"There is no government here," said an agitated Abdul Muhsen Husseini, president of the Union of Municipalities in the Tyre region — the man who is supposed to be in charge — as he handled requests from a stream of petitioners asking for money to buy medicine and what to do with the dead.

"We asked the government in Beirut to accompany the returning people to their villages, to repair water and prepare the roads," he said. "They said to me, 'God willing, we will come.' And they didn't come."

The intent here is not to argue that the government should be responsible for medical care, housing or damage control. Libertarians don't think that the government should do any of those things. Even when governments claim that they are the rightful parents of the oppressed masses, they do little or nothing to eliminate these problems since by actually solving such problems, they would put themselves out of "business."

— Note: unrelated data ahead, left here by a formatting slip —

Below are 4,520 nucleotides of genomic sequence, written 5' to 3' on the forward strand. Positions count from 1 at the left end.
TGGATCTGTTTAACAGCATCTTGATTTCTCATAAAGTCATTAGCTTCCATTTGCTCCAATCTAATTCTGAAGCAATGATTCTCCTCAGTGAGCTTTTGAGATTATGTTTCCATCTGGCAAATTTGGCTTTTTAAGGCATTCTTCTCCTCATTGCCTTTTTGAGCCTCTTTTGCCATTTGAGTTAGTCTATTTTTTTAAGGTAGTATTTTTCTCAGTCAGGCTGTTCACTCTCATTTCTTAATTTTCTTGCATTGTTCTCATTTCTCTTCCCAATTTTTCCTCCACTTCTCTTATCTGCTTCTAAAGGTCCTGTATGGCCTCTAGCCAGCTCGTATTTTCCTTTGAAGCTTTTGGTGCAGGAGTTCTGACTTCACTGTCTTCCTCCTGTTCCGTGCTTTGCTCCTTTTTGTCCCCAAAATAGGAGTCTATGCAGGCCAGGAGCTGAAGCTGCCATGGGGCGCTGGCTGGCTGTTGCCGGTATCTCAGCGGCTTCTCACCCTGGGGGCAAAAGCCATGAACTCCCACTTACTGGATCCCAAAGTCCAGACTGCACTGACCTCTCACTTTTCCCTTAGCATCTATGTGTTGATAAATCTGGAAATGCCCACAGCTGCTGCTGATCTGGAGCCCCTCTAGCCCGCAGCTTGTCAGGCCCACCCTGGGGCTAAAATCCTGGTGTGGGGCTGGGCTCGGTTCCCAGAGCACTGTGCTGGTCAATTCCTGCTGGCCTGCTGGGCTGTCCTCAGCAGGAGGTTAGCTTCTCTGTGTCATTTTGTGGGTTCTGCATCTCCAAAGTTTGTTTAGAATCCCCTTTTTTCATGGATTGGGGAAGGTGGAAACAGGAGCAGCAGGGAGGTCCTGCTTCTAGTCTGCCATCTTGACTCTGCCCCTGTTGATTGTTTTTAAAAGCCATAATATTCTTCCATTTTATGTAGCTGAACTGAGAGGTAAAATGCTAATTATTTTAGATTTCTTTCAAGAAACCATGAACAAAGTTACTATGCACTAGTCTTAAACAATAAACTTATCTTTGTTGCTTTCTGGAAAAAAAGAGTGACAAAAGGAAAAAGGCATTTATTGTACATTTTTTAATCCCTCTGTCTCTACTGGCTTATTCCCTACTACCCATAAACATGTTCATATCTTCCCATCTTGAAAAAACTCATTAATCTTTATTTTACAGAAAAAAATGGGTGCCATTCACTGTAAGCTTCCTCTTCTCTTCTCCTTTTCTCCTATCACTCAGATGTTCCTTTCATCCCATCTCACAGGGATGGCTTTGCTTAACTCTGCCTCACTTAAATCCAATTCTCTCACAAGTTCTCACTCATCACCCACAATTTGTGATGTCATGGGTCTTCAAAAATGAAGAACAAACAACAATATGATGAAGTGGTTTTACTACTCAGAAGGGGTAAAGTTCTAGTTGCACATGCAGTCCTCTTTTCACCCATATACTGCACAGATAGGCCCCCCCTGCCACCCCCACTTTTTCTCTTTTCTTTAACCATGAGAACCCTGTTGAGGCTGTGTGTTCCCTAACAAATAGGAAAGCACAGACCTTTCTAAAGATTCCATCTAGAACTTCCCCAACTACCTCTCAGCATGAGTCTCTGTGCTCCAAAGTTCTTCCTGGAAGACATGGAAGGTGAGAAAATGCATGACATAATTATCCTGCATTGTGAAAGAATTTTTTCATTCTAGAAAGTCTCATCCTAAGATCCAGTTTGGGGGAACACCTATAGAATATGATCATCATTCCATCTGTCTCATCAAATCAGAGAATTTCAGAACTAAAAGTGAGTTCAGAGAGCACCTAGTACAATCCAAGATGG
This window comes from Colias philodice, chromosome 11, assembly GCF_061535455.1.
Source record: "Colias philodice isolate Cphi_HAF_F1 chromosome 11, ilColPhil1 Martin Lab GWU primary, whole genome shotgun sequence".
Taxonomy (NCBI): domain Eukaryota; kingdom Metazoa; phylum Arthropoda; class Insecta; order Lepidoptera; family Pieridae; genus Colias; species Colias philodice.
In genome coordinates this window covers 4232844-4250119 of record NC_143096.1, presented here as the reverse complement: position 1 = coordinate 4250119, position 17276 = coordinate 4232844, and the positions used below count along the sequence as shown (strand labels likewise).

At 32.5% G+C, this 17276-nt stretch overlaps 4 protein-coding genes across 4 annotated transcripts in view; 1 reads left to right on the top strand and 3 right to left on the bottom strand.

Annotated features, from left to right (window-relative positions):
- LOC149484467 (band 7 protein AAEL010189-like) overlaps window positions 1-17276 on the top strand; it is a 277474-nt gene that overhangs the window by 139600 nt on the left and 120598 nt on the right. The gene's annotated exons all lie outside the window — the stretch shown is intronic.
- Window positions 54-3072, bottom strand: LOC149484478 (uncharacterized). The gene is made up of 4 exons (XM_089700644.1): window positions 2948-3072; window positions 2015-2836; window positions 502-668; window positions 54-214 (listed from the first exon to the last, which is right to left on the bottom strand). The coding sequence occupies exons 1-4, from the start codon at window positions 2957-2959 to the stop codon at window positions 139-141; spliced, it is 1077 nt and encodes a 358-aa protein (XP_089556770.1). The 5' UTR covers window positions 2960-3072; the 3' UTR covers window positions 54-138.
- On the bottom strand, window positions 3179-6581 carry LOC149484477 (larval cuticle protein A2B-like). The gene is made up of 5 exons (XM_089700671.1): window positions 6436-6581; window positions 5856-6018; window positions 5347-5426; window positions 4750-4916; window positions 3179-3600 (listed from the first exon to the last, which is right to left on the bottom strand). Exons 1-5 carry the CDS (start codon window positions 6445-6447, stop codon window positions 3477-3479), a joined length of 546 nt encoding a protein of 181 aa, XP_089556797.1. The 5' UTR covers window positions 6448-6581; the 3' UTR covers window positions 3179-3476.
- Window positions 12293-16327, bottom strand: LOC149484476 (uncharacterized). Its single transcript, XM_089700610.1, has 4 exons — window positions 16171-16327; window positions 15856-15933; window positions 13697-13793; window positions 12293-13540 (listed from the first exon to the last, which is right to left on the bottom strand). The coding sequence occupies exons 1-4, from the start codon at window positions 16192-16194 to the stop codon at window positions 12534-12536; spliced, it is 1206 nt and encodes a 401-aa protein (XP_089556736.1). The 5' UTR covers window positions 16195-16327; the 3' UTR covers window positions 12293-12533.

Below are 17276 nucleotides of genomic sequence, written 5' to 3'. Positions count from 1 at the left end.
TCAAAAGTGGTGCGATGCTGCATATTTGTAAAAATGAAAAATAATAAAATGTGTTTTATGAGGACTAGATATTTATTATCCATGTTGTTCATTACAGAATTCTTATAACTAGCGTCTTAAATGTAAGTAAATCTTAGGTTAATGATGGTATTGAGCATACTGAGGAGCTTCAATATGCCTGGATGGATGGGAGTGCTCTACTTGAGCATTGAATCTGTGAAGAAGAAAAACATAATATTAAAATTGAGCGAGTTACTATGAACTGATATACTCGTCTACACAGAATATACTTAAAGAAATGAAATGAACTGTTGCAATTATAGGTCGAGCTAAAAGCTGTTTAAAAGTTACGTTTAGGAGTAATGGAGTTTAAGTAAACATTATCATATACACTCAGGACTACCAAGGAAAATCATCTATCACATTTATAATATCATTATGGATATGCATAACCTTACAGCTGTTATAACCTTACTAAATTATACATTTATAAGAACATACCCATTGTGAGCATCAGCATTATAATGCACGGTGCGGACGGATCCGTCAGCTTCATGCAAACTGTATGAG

For Bush and Olmert (and their underlings), the only concern is to avoid a public relations problem. They need to publicly excoriate Hezbollah and question its legitimacy. Unfortunately for the US and Israeli governments, Hezbollah is making this virtually impossible.

Even as government officials complain that they are expected to clear shattered towns with nothing but shovels and a few bulldozers, Hezbollah already owns or is in the process of renting the required machinery.

Most important, Hezbollah can draw on the manpower needed to begin the massive reconstruction.